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Social Sciences

Exploring how people use computing in their daily lives

We look at the intersection of the social sciences and technologies in both directions: to understand the underlying social dynamics driving technology usage and online communities, and to exploit technology to inform and extend social-science research.

We engage in research spanning the social sciences: anthropology, communication, media studies, ethnography, psychology, sociology, economics, and other fields of study.


r.harper, David Randall, and Wes Sharrock, Choice: the sciences of reason in the 21st century: a critical assessment, Polity Press, 3 December 2015.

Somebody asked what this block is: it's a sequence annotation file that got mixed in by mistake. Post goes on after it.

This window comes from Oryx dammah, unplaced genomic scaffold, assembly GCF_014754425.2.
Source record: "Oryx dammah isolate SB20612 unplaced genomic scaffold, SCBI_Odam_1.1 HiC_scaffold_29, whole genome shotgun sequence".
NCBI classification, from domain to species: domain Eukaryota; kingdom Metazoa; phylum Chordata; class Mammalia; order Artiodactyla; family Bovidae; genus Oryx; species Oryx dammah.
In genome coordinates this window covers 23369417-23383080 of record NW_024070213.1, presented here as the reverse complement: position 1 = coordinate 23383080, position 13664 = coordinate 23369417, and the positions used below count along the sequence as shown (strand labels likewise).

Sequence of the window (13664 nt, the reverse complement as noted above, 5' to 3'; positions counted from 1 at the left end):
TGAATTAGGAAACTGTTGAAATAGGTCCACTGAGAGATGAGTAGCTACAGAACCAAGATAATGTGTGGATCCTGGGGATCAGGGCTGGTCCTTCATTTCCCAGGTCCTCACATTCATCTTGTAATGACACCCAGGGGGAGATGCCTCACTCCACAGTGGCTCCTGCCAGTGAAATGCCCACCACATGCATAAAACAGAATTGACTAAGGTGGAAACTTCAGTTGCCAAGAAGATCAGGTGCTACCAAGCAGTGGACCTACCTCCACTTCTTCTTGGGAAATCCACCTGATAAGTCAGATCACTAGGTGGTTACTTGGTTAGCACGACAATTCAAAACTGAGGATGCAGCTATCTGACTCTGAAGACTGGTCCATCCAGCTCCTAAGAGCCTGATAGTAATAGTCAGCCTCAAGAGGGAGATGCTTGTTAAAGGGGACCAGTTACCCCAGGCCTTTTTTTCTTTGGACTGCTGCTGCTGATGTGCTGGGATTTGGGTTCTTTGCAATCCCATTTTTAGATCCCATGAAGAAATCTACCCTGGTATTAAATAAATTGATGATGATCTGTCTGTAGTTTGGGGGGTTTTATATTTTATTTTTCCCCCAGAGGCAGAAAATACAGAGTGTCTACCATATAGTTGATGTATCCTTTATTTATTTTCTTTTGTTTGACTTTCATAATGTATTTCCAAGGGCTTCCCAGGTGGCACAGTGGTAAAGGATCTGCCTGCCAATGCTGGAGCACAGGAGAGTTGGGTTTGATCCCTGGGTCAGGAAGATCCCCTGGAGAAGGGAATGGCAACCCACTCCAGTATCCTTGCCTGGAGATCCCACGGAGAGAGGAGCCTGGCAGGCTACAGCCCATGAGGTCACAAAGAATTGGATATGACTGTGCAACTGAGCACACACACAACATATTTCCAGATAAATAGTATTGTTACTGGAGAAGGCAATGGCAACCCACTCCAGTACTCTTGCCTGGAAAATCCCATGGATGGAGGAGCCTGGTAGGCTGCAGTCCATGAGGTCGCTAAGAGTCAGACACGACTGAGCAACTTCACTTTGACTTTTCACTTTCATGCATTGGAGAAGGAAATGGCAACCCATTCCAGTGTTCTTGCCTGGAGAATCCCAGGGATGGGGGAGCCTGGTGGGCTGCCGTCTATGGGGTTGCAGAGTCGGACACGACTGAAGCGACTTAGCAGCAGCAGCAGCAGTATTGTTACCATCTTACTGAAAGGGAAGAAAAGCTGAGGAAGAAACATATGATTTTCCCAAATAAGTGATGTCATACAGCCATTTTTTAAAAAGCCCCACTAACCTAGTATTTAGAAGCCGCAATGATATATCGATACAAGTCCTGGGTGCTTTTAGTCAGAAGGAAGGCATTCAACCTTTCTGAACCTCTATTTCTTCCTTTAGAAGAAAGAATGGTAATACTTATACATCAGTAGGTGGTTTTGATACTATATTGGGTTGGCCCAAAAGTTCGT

r.harper, Siân Lindley, Richard Banks, Phil Gosset, and gavin smyth, Breaching the PC Data Store: What do graphs tell us about files?, Springer, December 2015.

Liwen Xu, Xiaohong Hao, Nicholas D. Lane, Xin Liu, and Thomas Moscibroda, More with Less: Lowering User Burden in Mobile Crowdsourcing through Compressive Sensing, ACM – Association for Computing Machinery, September 2015.

Richard Harper, Why Skype? Explorations in the Grammar of ‘Being in touch’, Oxford University Press, August 2015.

Hanif Baharin, Stephen Viller, and Sean Rintel, SonicAIR: Supporting independent living with reciprocal ambient audio awareness, in ACM Transactions on Computer-Human Interactions, ACM – Association for Computing Machinery, July 2015.

Jelte Mense, Paul I. Palmer, and Matthew J. Smith, A general riot model applied to the London Riots, Springer, 9 June 2015.

Helen J. Wang, Alexander Moshchuk, Michael Gamon, Mona Haraty, Shamsi Iqbal, Eli T. Brown, Ashish Kapoor, Chris Meek, Eric Chen, Yuan Tian, Jaime Teevan, Mary Czerwinski, and Susan Dumais, The Activity Platform, no. MSR-TR-2015-38, 8 May 2015.

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